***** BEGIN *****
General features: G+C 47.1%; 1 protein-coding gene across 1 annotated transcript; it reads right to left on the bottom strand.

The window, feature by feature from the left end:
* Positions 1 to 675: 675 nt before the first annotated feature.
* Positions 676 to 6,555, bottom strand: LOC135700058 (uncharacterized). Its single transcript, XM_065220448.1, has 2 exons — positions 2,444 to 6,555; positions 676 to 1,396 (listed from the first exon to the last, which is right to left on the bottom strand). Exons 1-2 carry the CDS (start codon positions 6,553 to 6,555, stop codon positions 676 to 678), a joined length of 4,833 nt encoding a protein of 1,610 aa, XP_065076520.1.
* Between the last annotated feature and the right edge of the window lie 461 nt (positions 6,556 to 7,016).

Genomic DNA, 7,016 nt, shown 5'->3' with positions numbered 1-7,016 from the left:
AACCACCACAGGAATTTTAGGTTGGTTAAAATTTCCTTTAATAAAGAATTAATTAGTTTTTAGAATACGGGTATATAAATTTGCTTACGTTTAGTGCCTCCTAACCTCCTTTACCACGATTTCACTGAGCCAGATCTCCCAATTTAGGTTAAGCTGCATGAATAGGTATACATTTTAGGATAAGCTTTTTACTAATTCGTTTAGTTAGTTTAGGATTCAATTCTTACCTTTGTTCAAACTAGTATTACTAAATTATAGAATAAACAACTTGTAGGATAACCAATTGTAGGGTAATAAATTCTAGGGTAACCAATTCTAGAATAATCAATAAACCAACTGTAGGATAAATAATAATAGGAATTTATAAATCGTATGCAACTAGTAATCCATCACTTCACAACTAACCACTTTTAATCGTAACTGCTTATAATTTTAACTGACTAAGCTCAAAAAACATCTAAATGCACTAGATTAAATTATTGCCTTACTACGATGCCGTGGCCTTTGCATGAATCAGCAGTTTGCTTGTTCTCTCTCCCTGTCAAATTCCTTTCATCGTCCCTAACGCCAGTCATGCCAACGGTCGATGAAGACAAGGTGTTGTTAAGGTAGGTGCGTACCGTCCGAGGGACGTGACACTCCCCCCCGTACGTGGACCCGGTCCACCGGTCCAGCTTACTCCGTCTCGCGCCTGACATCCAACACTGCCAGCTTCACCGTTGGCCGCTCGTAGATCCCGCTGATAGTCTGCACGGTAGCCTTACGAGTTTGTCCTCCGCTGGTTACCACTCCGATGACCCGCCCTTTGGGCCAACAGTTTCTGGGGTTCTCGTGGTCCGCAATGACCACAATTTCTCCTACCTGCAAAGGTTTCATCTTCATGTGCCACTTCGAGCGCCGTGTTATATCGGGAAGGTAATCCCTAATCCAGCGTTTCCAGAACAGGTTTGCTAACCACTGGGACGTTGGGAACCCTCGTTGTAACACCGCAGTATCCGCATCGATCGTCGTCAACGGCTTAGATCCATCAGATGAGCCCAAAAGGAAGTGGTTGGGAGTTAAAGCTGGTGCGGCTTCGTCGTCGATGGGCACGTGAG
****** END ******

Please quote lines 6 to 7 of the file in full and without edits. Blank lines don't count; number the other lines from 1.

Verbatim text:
Genomic DNA, 7,016 nt, shown 5'->3' with positions numbered 1-7,016 from the left:
AACCACCACAGGAATTTTAGGTTGGTTAAAATTTCCTTTAATAAAGAATTAATTAGTTTTTAGAATACGGGTATATAAATTTGCTTACGTTTAGTGCCTCCTAACCTCCTTTACCACGATTTCACTGAGCCAGATCTCCCAATTTAGGTTAAGCTGCATGAATAGGTATACATTTTAGGATAAGCTTTTTACTAATTCGTTTAGTTAGTTTAGGATTCAATTCTTACCTTTGTTCAAACTAGTATTACTAAATTATAGAATAAACAACTTGTAGGATAACCAATTGTAGGGTAATAAATTCTAGGGTAACCAATTCTAGAATAATCAATAAACCAACTGTAGGATAAATAATAATAGGAATTTATAAATCGTATGCAACTAGTAATCCATCACTTCACAACTAACCACTTTTAATCGTAACTGCTTATAATTTTAACTGACTAAGCTCAAAAAACATCTAAATGCACTAGATTAAATTATTGCCTTACTACGATGCCGTGGCCTTTGCATGAATCAGCAGTTTGCTTGTTCTCTCTCCCTGTCAAATTCCTTTCATCGTCCCTAACGCCAGTCATGCCAACGGTCGATGAAGACAAGGTGTTGTTAAGGTAGGTGCGTACCGTCCGAGGGACGTGACACTCCCCCCCGTACGTGGACCCGGTCCACCGGTCCAGCTTACTCCGTCTCGCGCCTGACATCCAACACTGCCAGCTTCACCGTTGGCCGCTCGTAGATCCCGCTGATAGTCTGCACGGTAGCCTTACGAGTTTGTCCTCCGCTGGTTACCACTCCGATGACCCGCCCTTTGGGCCAACAGTTTCTGGGGTTCTCGTGGTCCGCAATGACCACAATTTCTCCTACCTGCAAAGGTTTCATCTTCATGTGCCACTTCGAGCGCCGTGTTATATCGGGAAGGTAATCCCTAATCCAGCGTTTCCAGAACAGGTTTGCTAACCACTGGGACGTTGGGAACCCTCGTTGTAACACCGCAGTATCCGCATCGATCGTCGTCAACGGCTTAGATCCATCAGATGAGCCCAAAAGGAAGTGGTTGGGAGTTAAAGCTGGTGCGGCTTCGTCGTCGATGGGCACGTGAG